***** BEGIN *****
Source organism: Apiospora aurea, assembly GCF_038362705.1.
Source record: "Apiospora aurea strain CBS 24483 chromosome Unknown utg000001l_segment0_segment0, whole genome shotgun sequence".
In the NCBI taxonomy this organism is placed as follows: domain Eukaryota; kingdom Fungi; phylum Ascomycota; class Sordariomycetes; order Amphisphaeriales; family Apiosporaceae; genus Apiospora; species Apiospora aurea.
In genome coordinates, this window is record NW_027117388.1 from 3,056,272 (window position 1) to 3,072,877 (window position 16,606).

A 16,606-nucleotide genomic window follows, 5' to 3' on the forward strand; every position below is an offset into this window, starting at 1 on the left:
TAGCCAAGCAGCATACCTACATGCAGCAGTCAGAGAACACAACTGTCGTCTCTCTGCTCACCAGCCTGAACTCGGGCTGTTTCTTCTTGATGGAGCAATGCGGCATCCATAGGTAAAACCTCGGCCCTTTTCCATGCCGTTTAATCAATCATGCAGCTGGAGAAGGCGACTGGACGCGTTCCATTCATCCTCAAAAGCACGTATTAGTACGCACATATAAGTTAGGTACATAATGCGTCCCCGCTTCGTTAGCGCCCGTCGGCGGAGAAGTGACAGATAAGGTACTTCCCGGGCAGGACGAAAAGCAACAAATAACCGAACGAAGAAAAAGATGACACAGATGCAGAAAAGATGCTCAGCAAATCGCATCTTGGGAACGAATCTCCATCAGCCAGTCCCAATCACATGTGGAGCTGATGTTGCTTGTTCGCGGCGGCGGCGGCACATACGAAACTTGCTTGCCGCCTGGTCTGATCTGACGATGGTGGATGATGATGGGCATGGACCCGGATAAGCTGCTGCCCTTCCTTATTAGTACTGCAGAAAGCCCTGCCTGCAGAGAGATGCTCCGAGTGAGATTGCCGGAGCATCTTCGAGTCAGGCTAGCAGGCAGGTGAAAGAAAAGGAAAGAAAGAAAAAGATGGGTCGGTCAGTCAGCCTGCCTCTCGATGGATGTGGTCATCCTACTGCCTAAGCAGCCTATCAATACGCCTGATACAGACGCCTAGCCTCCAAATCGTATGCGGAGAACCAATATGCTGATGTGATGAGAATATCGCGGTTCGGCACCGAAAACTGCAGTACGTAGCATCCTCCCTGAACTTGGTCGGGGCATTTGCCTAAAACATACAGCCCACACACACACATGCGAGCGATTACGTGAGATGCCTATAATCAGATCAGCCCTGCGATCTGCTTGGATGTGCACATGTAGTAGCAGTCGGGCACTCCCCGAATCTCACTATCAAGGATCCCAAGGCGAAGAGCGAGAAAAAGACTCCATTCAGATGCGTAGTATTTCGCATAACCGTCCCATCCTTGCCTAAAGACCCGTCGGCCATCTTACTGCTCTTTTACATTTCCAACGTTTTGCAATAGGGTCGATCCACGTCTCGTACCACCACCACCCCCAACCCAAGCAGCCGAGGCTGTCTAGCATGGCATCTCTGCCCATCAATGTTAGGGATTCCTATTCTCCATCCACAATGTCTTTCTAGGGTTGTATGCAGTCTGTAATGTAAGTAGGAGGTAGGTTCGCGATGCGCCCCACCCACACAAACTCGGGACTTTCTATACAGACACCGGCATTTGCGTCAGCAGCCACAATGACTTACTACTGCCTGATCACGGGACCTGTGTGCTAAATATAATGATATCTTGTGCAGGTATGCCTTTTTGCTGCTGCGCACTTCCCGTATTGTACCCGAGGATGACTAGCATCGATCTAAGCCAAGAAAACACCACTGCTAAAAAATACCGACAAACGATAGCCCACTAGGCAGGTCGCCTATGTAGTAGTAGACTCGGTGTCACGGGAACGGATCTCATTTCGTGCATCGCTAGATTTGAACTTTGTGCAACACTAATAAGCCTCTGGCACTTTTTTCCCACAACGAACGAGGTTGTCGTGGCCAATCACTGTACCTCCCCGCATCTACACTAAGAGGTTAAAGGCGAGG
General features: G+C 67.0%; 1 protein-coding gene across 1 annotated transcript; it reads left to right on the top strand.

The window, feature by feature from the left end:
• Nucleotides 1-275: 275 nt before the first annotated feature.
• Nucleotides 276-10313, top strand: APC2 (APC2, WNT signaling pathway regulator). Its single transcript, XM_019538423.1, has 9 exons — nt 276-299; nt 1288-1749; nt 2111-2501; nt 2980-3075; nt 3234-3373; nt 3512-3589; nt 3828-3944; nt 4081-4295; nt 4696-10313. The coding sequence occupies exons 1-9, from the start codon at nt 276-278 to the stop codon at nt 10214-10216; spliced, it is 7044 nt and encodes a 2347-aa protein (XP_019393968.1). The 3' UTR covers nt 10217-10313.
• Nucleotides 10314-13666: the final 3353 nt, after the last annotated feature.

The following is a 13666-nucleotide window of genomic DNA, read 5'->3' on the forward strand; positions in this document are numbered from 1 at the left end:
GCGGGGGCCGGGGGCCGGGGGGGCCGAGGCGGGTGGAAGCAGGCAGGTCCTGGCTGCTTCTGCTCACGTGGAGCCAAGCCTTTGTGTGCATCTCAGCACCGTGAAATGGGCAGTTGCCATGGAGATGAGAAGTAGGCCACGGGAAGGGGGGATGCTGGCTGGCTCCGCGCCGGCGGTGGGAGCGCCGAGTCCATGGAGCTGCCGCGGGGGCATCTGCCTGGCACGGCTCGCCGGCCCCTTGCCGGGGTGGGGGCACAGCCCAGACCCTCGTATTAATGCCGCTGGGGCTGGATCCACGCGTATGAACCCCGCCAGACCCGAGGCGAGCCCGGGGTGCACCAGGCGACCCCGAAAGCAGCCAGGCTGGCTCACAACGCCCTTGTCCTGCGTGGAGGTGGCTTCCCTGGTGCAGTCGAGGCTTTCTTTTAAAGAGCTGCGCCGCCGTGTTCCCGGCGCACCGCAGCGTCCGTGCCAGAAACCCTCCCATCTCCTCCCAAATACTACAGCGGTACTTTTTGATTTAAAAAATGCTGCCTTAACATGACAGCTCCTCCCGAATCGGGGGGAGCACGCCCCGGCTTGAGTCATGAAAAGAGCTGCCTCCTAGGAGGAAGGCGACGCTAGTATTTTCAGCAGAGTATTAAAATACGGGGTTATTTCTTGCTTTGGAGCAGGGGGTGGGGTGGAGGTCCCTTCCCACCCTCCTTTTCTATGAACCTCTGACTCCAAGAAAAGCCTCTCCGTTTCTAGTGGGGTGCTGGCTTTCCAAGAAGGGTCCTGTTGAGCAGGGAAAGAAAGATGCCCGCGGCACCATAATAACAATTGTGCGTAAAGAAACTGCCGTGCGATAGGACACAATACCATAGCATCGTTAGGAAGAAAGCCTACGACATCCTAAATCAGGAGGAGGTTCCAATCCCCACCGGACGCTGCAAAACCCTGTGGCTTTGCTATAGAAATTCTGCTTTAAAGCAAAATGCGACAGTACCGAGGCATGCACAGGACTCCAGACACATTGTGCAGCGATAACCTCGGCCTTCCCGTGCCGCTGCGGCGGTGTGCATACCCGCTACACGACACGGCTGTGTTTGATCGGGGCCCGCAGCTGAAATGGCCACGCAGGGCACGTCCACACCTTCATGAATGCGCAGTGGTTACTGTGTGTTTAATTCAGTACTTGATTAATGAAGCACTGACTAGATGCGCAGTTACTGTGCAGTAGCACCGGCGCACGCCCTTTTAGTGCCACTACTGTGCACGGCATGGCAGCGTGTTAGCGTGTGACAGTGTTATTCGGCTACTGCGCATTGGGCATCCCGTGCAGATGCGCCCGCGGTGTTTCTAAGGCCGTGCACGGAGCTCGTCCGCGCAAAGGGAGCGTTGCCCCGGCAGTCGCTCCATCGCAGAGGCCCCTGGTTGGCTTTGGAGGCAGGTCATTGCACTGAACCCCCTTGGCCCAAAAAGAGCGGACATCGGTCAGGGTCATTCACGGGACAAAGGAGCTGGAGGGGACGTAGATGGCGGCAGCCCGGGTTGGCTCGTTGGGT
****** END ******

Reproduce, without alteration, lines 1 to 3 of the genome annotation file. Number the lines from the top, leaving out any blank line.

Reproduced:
Source organism: Apiospora aurea, assembly GCF_038362705.1.
Source record: "Apiospora aurea strain CBS 24483 chromosome Unknown utg000001l_segment0_segment0, whole genome shotgun sequence".
In the NCBI taxonomy this organism is placed as follows: domain Eukaryota; kingdom Fungi; phylum Ascomycota; class Sordariomycetes; order Amphisphaeriales; family Apiosporaceae; genus Apiospora; species Apiospora aurea.